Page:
A Virginia Tech Carilion Research Institute project focused on the opioid epidemic will receive $1 million in combined grant funding, according to an announcement today (Dec. 4, 2017) by the Virginia Biosciences Health Research Corp., also known as Virginia Catalyst.
Warren Bickel, the Virginia Tech Carilion Behavioral Health Research Professor and director of the VTCRI Addiction Recovery Research Center, will collaborate with project leader F. Gerard Moeller, a professor of psychiatry, pharmacology and toxicology, and neurology at VCU School of Medicine, and colleagues from Inova Fairfax Hospital, and pharmaceuticals company Indivior.
The partners will embark on an 18-month Phase Three clinical trial to study an investigational medication-assisted behavioral intervention intended to prevent opioid users from relapsing after they recover from an overdose.
"The institute's researchers are developing innovative approaches to end the problem of repeated opioid overdoses during addiction treatment," said Michael Friedlander, executive director of the Virginia Tech Carilion Research Institute and Virginia Tech's vice president for health sciences and technology. "VTCRI scientists are determined to find scientifically sound, practical solutions to the nation's most pressing health problems."
The White House recently declared a public health emergency to deal with the problems of opioid use. More than 140 Americans die every day from an opioid overdose, according to the Centers for Disease Control and Prevention. According to the Virginia Health Department, more than 800 patients died from opioid overdose in Virginia in 2015.
"We know that treatment programs work when they combine medication with continuing addiction health care and support," said Bickel, whose research since 1983 has helped lead to opioid replacement therapies currently in use.
But repeated overdoses are a continual problem.
The Phase Three clinical trial, led by Moeller, who directs the VCU Institute for Drug and Alcohol Studies, will test a new treatment protocol that involves follow-up support and a novel once-a-month formulation of a medication developed by pharmaceuticals company Indivior.
With Robert Lipsky, director of translational research in the Department of Neurosciences at Inova Fairfax Hospital, patients will be recruited into treatment immediately after they recover from an overdose.
Treatment will begin in the emergency room, with an active referral and transportation to an outpatient clinic, where patients would receive the investigational treatment and meet with a behavioral therapist.
Bickel, who is also a professor of psychology in the College of Science, will lead the VTCRI-based part of the study.
He will collaborate with John Burton, chair of the department of emergency medicine, and Robert Trestman, senior vice president and chair of psychiatry, both with Carilion Clinic and the Virginia Tech Carilion School of Medicine.
"When people go into withdrawal, they use drugs," Bickel said. "We hope to eliminate withdrawal symptoms and block the brain's opioid receptors, preventing people from getting high or continuing to abuse opioids. When people show up at the emergency room, once they recover from an overdose, we will get them counseling without a delay. Every participant will have a cell phone and if anybody needs help, they can call. We hope to show the number of repeat overdoses will fall."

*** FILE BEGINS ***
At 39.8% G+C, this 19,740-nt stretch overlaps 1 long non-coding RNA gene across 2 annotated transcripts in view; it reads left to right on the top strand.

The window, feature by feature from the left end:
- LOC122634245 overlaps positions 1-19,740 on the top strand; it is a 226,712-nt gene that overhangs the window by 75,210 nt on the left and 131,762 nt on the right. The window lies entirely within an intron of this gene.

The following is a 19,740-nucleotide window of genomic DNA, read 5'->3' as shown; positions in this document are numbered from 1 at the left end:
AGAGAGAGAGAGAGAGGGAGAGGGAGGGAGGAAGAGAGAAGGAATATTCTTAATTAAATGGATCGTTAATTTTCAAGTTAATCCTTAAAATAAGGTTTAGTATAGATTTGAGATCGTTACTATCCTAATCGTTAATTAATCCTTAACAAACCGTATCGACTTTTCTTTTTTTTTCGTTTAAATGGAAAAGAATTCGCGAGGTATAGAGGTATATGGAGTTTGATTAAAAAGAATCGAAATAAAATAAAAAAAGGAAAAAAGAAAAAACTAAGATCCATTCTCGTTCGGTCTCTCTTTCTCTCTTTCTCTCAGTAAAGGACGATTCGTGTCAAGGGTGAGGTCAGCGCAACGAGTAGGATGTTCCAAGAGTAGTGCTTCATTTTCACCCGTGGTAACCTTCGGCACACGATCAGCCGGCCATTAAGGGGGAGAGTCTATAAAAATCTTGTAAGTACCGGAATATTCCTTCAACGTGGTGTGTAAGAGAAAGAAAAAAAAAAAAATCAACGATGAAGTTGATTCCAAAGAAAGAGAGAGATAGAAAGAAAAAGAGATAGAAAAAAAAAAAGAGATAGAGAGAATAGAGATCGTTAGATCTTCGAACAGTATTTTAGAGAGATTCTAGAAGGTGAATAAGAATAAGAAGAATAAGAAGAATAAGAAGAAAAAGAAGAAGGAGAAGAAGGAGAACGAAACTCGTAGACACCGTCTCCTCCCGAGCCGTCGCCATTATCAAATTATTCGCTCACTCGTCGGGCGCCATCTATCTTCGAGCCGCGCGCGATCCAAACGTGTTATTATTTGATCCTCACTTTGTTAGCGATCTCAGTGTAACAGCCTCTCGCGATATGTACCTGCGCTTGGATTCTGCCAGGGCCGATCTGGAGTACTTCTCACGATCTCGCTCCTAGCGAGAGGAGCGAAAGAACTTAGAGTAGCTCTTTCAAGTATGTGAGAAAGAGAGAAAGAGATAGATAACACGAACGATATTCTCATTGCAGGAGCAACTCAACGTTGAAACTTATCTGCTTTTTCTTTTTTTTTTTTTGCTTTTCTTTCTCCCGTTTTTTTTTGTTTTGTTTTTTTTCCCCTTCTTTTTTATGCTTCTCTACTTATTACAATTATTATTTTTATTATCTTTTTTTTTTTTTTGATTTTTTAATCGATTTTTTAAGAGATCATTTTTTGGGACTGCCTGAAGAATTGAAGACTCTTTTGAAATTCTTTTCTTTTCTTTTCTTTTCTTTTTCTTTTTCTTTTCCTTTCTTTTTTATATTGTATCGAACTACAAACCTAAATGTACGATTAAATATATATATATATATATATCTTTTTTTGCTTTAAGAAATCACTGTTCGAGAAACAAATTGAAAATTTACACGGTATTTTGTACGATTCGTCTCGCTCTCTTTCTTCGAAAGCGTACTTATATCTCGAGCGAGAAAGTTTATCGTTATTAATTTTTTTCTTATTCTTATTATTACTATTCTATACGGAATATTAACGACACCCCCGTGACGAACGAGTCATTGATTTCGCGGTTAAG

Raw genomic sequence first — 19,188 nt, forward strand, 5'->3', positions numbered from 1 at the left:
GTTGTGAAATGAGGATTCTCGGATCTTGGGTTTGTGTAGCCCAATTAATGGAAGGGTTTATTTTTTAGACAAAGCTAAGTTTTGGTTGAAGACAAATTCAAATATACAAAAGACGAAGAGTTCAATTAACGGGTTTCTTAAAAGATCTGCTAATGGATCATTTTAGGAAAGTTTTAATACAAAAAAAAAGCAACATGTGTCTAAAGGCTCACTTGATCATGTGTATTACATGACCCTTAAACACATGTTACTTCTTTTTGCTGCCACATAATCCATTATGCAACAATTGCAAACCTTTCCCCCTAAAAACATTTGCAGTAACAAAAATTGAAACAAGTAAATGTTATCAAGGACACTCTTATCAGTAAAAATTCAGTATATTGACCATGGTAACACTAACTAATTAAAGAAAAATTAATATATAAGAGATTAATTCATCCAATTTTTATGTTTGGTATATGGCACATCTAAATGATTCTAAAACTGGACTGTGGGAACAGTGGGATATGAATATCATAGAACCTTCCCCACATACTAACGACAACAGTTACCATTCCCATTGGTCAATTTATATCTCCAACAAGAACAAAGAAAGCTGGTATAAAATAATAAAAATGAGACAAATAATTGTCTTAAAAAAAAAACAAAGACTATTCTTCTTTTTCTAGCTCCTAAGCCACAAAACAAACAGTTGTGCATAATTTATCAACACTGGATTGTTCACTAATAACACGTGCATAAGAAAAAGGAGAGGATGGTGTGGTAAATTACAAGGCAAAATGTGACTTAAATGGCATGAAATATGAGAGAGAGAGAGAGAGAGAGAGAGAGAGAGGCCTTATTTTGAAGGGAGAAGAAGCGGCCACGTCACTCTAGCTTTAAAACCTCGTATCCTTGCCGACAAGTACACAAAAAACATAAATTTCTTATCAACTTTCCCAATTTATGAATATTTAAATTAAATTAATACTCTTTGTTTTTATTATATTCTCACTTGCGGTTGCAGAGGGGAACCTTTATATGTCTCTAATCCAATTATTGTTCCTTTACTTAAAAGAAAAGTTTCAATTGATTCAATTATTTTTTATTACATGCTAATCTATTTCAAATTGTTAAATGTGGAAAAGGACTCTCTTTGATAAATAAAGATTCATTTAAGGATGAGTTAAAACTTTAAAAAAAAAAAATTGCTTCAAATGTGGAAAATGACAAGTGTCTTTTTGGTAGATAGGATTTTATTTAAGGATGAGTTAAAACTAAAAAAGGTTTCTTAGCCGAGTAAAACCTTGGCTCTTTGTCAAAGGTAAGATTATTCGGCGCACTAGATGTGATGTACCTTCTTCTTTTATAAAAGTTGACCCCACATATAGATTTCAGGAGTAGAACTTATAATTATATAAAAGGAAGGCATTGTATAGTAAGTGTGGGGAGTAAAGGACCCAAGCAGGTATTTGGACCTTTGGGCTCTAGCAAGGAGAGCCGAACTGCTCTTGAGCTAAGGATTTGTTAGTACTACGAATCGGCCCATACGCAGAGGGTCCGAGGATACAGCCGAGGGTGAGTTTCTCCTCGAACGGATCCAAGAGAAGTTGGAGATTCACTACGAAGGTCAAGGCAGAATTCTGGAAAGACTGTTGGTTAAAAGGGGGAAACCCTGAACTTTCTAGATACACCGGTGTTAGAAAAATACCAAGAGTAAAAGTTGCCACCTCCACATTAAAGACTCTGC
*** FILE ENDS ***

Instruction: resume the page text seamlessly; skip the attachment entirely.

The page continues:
Friedlander said the project has the potential to become a model for other cities and states to employ as an effective program to stop the merry-go-round of opioid use-recovery-relapse.
"Seeing such sound, transdisciplinary science put to the task of giving people a chance to have productive lives, especially after emergency resuscitation from opioid overdoses that so often are followed by a relapse, is an inspiring example of the Virginia Tech motto, Ut Prosim," Friedlander said.
Funding for the bioscience commercialization project includes $500,000 from Catalyst matched with $500,000 from Indivior.
"This is a great example of the VTCRI continuing to build a robust statewide collaborative neuroscience research network and growing the strength of the academia-industry biomedical research enterprise in the commonwealth," Friedlander said. "With these types of collaborations, the Virginia Tech Carilion Health Sciences and Technology campus will continue to catalyze entrepreneurial partnerships and move brain research discoveries from the laboratory to patient care. Moreover, these programs provide a powerful array of opportunities for Virginia Tech undergraduate, graduate, and medical students to be part of teams working at the interface of leading-edge biomedical laboratory and health-industry-based research programs."
The Virginia Biosciences Health Research Corp. is funded from the Virginia General Assembly's General Fund and six participating research universities: Eastern Virginia Medical School, George Mason University, Old Dominion University, University of Virginia, Virginia Commonwealth University, and Virginia Tech.
"Bioscience continues to be a vital part of Virginia's economy and we are excited to continue our mission of helping to fuel innovation, collaboration, and economic growth in our state," Mike Grisham, chief executive officer of Virginia Catalyst, said in a news release. "Virginia's research universities have long provided leadership on a national and global level in life sciences, combining their intellectual and scientific prowess through collaboration to achieve meaningful results. These achievements have attracted significant outside capital and industry participation to commercialize Virginia's innovations, creating high-paying jobs for Virginia while improving lives around the world."